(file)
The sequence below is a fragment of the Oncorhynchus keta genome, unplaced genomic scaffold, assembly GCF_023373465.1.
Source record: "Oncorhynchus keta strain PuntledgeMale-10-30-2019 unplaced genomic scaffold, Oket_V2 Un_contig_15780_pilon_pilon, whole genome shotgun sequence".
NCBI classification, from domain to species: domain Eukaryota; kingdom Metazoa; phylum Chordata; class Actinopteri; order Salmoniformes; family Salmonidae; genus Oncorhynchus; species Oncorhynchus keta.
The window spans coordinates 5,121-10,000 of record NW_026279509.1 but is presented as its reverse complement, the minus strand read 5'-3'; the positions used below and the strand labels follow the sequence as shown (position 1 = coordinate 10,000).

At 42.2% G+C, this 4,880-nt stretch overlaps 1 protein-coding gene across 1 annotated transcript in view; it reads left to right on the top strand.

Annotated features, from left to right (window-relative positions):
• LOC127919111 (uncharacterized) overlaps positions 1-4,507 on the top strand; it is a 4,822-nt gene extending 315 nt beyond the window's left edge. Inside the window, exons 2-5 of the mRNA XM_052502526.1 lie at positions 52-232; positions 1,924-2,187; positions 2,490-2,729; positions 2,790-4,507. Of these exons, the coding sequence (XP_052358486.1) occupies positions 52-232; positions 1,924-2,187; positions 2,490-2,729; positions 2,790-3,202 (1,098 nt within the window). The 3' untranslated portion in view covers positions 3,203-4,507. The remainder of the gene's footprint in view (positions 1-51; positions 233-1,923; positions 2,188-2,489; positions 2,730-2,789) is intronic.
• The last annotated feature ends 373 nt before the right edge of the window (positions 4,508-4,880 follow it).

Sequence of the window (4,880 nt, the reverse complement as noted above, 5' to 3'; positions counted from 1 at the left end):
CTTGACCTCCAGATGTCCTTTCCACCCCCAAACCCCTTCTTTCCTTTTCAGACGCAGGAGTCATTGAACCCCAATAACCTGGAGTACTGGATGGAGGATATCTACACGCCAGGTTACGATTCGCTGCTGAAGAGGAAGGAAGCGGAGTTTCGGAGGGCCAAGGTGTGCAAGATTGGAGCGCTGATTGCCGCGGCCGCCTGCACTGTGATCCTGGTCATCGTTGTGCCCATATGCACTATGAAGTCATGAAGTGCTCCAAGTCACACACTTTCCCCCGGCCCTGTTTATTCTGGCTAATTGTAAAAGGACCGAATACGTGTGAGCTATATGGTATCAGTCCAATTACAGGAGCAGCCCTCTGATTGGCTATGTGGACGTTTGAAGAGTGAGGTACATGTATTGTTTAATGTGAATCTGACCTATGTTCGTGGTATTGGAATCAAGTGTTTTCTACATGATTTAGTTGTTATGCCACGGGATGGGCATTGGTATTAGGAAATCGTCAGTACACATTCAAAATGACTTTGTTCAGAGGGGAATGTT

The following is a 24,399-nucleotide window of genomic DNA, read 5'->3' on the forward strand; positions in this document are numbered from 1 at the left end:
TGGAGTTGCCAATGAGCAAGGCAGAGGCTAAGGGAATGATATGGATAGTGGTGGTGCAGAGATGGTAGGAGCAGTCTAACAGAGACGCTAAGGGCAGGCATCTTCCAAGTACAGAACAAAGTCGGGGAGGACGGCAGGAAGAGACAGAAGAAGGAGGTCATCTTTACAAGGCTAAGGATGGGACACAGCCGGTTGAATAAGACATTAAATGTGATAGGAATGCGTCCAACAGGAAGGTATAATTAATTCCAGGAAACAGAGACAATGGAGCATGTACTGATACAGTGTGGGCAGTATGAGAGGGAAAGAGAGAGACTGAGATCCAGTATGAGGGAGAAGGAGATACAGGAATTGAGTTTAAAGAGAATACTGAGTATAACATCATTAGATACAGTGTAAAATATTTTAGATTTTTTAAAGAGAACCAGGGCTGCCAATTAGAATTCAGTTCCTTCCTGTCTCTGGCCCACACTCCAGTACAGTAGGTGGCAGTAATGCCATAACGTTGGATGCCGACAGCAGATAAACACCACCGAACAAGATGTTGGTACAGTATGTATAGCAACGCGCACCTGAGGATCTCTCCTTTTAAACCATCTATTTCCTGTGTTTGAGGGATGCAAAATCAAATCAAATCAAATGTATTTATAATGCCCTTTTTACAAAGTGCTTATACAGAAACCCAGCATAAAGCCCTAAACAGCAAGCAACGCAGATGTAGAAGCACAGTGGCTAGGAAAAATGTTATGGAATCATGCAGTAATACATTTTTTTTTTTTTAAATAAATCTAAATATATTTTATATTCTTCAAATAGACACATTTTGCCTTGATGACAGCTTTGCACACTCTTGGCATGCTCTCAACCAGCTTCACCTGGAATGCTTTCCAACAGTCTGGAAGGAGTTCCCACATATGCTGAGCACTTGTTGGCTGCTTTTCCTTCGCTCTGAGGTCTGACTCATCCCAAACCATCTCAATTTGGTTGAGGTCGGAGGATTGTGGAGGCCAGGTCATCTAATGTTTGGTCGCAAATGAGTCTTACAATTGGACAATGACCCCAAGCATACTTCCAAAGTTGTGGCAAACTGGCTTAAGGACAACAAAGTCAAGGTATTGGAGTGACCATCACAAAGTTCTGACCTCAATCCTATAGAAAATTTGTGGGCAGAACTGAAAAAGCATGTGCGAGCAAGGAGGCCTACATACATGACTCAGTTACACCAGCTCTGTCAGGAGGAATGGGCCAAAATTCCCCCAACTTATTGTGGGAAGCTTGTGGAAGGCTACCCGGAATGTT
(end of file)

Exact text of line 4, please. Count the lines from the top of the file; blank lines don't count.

The window spans coordinates 5,121-10,000 of record NW_026279509.1 but is presented as its reverse complement, the minus strand read 5'-3'; the positions used below and the strand labels follow the sequence as shown (position 1 = coordinate 10,000).